Even when Star Wars movies are bad, they’re good for the bottom line. Critics and audiences alike hated Episode I from its bureaucratic plot to Jar-Jar Binks, and it still made a billion freakin’ dollars. It technically outgrossed the far superior prequel Rogue One if you factor in inflation, which is the definitive argument, if you really needed one, that the ’90s were terrible. Solo: A Star Wars Story, by contrast, does not suck, which is perhaps surprising considering the behind-the-scenes drama involving the director swap, and people who’ve seen it enjoy it. Yet, not a lot of people are seeing it, and it’s officially going to be the first Star Wars movie to lose money.
The Hollywood Reporter did some digging and found that while Disney isn’t losing a lot, at least by Disney standards, they’re still on the hook for at least $50 million in losses:
Wall Street analyst Barton Crockett says Solo will lose more than $50 million. Industry financing sources, however, say that figure could come in at $80 million or higher, although no one knows the exact terms of Disney’s deals for home entertainment and television, among other ancillary revenues. Solo, directed by Ron Howard, isn’t likely to gross much more than $400 million globally against a budget of at least $250 million and a major multimillion-dollar marketing spend.
To give you an idea of how drastic that is, you have to go back nearly 40 years to The Empire Strikes Back, which grossed $500 million worldwide when it was released in 1980. But even that needs a few qualifiers, since the average cost of a movie ticket in 1980 was about three bucks, and the cost has tripled since then. So Solo is lagging well behind the franchise in almost every respect. Although, to be fair, the movie also went far overbudget due to the change in directors; originally it was going to cost far less than $250 million, and still would have made money, if been unimpressive.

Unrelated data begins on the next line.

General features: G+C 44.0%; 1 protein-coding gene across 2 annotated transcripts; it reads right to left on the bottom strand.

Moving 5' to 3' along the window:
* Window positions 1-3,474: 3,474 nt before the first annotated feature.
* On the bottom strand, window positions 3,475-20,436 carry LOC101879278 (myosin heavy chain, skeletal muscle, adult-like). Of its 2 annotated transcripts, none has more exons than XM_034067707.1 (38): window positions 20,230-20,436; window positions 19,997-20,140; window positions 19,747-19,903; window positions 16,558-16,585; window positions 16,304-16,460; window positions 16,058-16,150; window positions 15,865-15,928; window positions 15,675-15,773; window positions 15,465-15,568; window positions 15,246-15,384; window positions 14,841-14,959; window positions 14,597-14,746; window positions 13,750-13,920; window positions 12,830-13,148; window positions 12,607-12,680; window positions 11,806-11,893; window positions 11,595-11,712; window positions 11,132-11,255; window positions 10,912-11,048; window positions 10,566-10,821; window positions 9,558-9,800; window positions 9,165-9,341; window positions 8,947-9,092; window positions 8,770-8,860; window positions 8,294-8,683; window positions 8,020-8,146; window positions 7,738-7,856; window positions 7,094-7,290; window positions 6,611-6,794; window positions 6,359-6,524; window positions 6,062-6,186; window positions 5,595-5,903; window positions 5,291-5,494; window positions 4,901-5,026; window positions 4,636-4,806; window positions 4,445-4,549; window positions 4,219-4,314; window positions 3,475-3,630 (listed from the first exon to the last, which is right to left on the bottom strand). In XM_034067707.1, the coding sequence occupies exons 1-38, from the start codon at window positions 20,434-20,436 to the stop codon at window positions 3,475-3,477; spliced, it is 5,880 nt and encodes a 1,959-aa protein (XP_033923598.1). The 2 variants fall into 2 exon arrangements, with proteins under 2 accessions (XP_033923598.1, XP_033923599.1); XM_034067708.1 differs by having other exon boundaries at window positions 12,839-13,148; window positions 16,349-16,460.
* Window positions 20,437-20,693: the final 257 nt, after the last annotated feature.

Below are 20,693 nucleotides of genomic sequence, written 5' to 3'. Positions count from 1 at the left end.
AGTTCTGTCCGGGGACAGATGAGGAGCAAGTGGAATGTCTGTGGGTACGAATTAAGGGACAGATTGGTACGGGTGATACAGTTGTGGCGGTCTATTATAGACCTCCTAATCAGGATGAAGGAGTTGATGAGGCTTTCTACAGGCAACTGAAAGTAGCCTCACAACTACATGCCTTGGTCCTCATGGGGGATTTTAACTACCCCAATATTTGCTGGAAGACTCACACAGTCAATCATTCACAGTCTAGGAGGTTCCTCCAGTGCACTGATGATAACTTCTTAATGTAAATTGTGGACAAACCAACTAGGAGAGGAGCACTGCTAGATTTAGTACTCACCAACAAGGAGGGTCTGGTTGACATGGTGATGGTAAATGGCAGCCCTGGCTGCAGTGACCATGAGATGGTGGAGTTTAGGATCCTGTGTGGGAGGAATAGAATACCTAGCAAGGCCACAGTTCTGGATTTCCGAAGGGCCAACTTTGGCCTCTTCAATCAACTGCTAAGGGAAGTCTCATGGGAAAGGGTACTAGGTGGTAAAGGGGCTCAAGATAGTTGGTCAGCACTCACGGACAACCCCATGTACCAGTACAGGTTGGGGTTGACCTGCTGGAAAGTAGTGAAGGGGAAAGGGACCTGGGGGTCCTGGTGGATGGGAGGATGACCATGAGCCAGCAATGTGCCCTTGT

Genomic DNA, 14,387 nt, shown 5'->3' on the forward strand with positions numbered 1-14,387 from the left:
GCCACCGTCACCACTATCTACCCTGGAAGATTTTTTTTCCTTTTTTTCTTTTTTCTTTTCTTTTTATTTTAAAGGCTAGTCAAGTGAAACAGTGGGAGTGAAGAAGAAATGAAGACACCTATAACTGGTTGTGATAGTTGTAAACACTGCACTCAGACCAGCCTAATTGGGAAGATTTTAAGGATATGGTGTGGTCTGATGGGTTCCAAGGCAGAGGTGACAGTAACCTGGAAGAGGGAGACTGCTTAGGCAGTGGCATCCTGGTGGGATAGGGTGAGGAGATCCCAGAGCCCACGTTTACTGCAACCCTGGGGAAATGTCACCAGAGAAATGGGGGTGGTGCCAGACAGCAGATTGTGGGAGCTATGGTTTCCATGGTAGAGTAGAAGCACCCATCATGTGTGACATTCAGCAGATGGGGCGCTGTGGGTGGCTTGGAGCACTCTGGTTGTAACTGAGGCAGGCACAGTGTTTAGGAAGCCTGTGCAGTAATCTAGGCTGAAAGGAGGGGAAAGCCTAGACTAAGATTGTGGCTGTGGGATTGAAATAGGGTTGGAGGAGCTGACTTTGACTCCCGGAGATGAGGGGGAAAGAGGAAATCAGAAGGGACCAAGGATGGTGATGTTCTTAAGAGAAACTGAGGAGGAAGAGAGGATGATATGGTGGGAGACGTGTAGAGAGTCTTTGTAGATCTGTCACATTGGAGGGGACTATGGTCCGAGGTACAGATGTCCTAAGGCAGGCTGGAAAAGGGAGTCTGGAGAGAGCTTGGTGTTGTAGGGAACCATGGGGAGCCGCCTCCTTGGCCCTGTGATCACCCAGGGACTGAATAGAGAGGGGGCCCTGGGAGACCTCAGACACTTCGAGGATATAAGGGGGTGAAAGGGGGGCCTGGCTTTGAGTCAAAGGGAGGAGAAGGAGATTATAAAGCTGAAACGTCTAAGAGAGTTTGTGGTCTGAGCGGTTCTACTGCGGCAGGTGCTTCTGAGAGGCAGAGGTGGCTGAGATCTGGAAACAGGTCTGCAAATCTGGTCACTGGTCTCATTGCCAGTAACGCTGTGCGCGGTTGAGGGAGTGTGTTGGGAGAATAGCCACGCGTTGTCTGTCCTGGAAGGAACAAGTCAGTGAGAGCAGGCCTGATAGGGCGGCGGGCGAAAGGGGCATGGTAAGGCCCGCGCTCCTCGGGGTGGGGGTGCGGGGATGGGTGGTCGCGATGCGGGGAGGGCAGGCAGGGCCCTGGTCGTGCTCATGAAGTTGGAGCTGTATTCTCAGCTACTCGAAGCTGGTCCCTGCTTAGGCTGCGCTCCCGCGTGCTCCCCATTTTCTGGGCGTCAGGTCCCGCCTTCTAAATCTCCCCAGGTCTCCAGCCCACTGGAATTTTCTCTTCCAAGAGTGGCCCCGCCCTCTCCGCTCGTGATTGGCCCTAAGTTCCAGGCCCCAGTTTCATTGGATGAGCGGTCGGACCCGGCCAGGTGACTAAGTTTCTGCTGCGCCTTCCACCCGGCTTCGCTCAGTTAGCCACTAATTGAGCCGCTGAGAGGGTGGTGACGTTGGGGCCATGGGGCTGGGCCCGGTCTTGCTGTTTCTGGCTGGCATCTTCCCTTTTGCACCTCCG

The usual theories have been rolled out: It was too soon after The Last Jedi, the behind-the-scenes drama turned off audiences, and so on. But it’s likely even simpler than that. It’s telling that the biggest fan reactions have nothing to do with the guy in the title: Everybody loves Don Glover’s Lando, or Phoebe Waller-Bridge’s L3-37, or in our case, Erin Kellyman’s Enfys Nest. It’s not that Alden Ehrenreich is bad as Solo, quite the opposite, but he’s the least interesting character in his own movie precisely because we know exactly where he goes from here. The movie even ends with him deciding working for Jabba The Hutt would be a great idea.
As bad as the prequel trilogy was, at least the idea of figuring out why Darth Vader became a murderer with just enough good in him to flip at the last second was interesting. Han’s just a lucky guy with some good friends, a more competent Jack Burton. In the end, it might be that Han’s too slight a character to carry a movie on his own, no matter how big the franchise.
(via The Hollywood Reporter)